I have no words. Love to you and your beautiful family. I think of you every day.

Anna See said...

Of this I am convinced, Love NEVER dies. Your God Girl is near you now and always will be. I know it's not the same as being able to hug her, oh how I know that, but she will never leave you.

After Jack died, we had to write our Compassion sponsor kids and tell them what happened. It seemed so weird to me that for all those years we prayed for those "less fortunate" children around the world, but Jack was the one who died.

Ellen said...

Yes, you were meant to hold onto that letter and to read it just when you did.

Dear Avery...she has sent you a gift that while painful is a comfort. Her legacy will live on by the example she set and left.

What a beautiful daughter and family you have. The days ahead will not be easy. Grief hits in it's own timing...hug often, talk, and remember Avery for the joy she gave.

mistyslaws said...

What a beautiful way to pay tribute to your girl. Her essence shines through in your description and anecdotes.

You are entirely entitled to your moments of grief. As women, I think we do try to support everyone around us and be the strong ones, forcing down our own emotions at the time. I'm glad you receieved that release and the message from Avery in your time of need. I'm sure she will always be with you and will be a guide in your life.

Sue @ Laundry for Six said...

I do believe that although we can see things only in the here and now, there is so much more than that, that we can't understand and maybe only occasionally get glimpses of... Avery is still working and ministering and loving. That I know.

I'm glad you didn't mail the letter because you needed it more than Alphonsine. And Avery knows that now too.

Tammy Northrup said...

I don't really know what to say because any words that are uttered sound too little or hollow. But, I couldn't leave your page without telling you how sorry I am that you are going through this but how happy I am that you had such a blessing in your life. Thank you for sharing Averys story with us.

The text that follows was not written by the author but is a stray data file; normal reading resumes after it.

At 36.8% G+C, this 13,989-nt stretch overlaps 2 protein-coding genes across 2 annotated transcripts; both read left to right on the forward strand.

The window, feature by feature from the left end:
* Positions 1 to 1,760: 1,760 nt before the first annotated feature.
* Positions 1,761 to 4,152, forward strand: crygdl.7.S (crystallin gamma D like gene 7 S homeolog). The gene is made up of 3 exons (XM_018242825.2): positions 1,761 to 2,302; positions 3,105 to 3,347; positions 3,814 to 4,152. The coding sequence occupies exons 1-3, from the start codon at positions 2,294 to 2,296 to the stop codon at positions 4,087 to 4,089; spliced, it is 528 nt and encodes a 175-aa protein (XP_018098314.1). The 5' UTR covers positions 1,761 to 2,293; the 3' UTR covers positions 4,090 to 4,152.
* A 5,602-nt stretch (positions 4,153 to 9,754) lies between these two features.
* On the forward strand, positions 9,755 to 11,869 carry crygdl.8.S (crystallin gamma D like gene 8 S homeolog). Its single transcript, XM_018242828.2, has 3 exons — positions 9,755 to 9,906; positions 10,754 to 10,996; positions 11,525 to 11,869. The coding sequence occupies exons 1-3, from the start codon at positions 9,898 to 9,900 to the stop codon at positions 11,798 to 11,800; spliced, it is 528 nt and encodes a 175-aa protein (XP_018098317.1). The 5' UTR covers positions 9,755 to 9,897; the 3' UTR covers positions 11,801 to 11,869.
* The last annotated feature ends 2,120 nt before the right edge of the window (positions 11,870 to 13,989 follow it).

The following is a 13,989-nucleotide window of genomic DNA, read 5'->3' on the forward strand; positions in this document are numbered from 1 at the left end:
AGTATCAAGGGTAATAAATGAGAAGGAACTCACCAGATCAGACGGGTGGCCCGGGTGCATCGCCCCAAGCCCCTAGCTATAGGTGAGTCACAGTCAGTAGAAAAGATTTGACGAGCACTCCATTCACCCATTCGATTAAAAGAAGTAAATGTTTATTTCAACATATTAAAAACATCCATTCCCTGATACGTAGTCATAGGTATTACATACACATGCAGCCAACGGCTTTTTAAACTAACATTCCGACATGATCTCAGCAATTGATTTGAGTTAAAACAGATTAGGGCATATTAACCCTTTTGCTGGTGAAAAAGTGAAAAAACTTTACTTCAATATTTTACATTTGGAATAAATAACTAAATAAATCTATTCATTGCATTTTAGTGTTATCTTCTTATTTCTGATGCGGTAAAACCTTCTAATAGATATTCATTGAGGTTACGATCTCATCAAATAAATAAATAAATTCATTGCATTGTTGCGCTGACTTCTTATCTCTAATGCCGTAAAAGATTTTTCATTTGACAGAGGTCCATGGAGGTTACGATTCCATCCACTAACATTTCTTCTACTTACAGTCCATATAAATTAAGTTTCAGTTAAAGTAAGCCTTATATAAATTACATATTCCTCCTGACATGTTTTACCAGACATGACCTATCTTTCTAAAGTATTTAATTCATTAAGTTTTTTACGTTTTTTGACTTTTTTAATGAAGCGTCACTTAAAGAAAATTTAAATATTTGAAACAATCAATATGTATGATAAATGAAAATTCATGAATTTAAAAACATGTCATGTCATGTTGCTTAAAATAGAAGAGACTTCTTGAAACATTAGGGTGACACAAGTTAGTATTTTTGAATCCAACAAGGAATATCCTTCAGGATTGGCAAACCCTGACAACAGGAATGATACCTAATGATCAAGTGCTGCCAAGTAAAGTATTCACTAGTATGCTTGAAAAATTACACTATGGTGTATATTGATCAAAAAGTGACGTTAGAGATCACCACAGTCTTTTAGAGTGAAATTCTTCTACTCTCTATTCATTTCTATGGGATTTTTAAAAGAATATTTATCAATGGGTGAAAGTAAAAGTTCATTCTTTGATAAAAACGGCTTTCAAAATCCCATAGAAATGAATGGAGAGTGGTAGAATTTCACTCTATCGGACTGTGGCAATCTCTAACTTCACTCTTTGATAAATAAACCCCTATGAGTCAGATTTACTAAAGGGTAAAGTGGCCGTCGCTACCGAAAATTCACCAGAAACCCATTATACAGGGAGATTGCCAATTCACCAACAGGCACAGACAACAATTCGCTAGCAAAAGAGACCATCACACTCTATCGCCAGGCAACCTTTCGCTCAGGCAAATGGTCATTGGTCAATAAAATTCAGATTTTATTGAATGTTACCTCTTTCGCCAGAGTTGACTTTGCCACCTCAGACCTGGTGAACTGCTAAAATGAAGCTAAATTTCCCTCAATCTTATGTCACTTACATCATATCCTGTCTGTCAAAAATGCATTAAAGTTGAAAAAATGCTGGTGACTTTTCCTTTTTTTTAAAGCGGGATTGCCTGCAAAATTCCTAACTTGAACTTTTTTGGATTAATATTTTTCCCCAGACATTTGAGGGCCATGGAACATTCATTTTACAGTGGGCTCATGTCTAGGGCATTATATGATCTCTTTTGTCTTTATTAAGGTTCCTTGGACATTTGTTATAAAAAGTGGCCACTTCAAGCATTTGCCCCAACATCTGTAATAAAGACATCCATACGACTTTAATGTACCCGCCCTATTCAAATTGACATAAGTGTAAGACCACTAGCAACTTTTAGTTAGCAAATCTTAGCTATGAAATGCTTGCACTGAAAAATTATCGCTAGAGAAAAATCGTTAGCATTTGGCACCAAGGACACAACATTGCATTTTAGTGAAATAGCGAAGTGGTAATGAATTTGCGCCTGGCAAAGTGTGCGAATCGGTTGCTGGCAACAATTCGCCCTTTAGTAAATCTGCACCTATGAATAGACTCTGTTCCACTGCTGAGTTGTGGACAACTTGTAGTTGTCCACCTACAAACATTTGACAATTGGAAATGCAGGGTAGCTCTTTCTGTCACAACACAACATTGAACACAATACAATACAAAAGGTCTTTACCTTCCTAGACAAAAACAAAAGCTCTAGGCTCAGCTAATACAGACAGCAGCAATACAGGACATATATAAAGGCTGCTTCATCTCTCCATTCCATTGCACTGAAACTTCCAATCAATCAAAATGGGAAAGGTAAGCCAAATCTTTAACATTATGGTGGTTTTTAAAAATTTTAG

Tammy

THE LETTS FAMILY said...

I agree with your Parish Administrator. That message was to you. You didn't send it, because it needed to be with you at that very moment. The message is so clear. When you are so overwhelmed, you don't know how you are going to go on, just look up and remember that God will carry you through. I don't believe in "God" the way most people do, but I do believe that we are all connected in this Universe and because of that, when one of us feels unbelievable desperation, there will be a sign. The only thing you have to do is find the strength to see it. The Universe/Nature/God (all the same thing to me) will give you EXACTLY what you need, even if it isn't exactly what you want. But in a way, probably, what you wanted more than anything in that moment, was Avery. You opened your purse, and there she was - not her physical body, but her spirit, her energy, her heart (again, all connected and the same to me.) Sending you love and strength Bridget.

Kaili Kachel said...

I thank you so much for writing about this terrible event that has taken place. My prayers go out to you and your family members. This story made me bawl. It sounds like your little Avery was an angel chosen by God to come to earth and share her love for Jesus. I think the message from the way Avery lived her life is so important and so valuable. Please continue telling her story for all the believers and non-believers. Her story really hits home and expresses the pure love and hope we can have in Jesus. I know He is with you during this rough time along with Avery. The one idea I ask that you ponder is if you would someday write a book. Your writing is amazing and I think telling Avery's story would be a blessing to all those who read it.

THE LETTS FAMILY said...

I haven't been able to get this song out of my head since I read this post. Yesterday Mia says, "I don't like to hold lava. It hot!"

Christine Wright said...

What an incredible post. Your daughter, that story, your writing, it's all beautiful beyond words. A God Girl's gift - only this won't be her last one, I'm certain.

Cheryl Ricker said...

Oh my goodness. Yes, what love the Father has for you. I'm praying for you through your grieving process. Just know that your God girl is up there cheering you on... pleased with how you're glorifying God. Way to go in putting one foot in front of the other and ministering to those around you. We're all on a journey... moving in the same direction. And God bless your family. I look forward to meeting each of you some day.